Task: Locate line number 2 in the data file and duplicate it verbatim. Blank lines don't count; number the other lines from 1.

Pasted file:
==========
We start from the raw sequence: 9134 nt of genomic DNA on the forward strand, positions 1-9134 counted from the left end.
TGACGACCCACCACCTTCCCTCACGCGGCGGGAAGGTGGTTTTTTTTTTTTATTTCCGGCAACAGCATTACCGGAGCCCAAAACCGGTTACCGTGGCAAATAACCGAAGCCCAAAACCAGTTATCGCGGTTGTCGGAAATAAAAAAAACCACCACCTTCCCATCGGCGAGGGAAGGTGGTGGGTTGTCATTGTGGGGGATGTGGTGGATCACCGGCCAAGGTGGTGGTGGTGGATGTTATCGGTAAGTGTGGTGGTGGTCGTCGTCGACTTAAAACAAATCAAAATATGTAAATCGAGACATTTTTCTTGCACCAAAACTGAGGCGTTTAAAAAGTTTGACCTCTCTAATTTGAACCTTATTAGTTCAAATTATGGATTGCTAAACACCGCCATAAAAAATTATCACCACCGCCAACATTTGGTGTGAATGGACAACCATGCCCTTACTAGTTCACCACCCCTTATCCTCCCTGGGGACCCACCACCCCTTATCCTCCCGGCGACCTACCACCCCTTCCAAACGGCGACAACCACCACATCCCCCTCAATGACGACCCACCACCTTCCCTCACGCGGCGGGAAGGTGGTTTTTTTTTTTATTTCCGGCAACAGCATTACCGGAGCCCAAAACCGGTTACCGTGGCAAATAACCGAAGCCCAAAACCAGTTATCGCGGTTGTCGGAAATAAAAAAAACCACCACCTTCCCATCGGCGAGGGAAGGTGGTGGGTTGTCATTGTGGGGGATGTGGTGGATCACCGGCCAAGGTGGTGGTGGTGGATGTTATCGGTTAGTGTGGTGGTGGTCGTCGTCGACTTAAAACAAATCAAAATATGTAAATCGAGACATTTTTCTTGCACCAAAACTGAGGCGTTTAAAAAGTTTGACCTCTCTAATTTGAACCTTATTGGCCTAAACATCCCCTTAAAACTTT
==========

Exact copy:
TGACGACCCACCACCTTCCCTCACGCGGCGGGAAGGTGGTTTTTTTTTTTTATTTCCGGCAACAGCATTACCGGAGCCCAAAACCGGTTACCGTGGCAAATAACCGAAGCCCAAAACCAGTTATCGCGGTTGTCGGAAATAAAAAAAACCACCACCTTCCCATCGGCGAGGGAAGGTGGTGGGTTGTCATTGTGGGGGATGTGGTGGATCACCGGCCAAGGTGGTGGTGGTGGATGTTATCGGTAAGTGTGGTGGTGGTCGTCGTCGACTTAAAACAAATCAAAATATGTAAATCGAGACATTTTTCTTGCACCAAAACTGAGGCGTTTAAAAAGTTTGACCTCTCTAATTTGAACCTTATTAGTTCAAATTATGGATTGCTAAACACCGCCATAAAAAATTATCACCACCGCCAACATTTGGTGTGAATGGACAACCATGCCCTTACTAGTTCACCACCCCTTATCCTCCCTGGGGACCCACCACCCCTTATCCTCCCGGCGACCTACCACCCCTTCCAAACGGCGACAACCACCACATCCCCCTCAATGACGACCCACCACCTTCCCTCACGCGGCGGGAAGGTGGTTTTTTTTTTTATTTCCGGCAACAGCATTACCGGAGCCCAAAACCGGTTACCGTGGCAAATAACCGAAGCCCAAAACCAGTTATCGCGGTTGTCGGAAATAAAAAAAACCACCACCTTCCCATCGGCGAGGGAAGGTGGTGGGTTGTCATTGTGGGGGATGTGGTGGATCACCGGCCAAGGTGGTGGTGGTGGATGTTATCGGTTAGTGTGGTGGTGGTCGTCGTCGACTTAAAACAAATCAAAATATGTAAATCGAGACATTTTTCTTGCACCAAAACTGAGGCGTTTAAAAAGTTTGACCTCTCTAATTTGAACCTTATTGGCCTAAACATCCCCTTAAAACTTT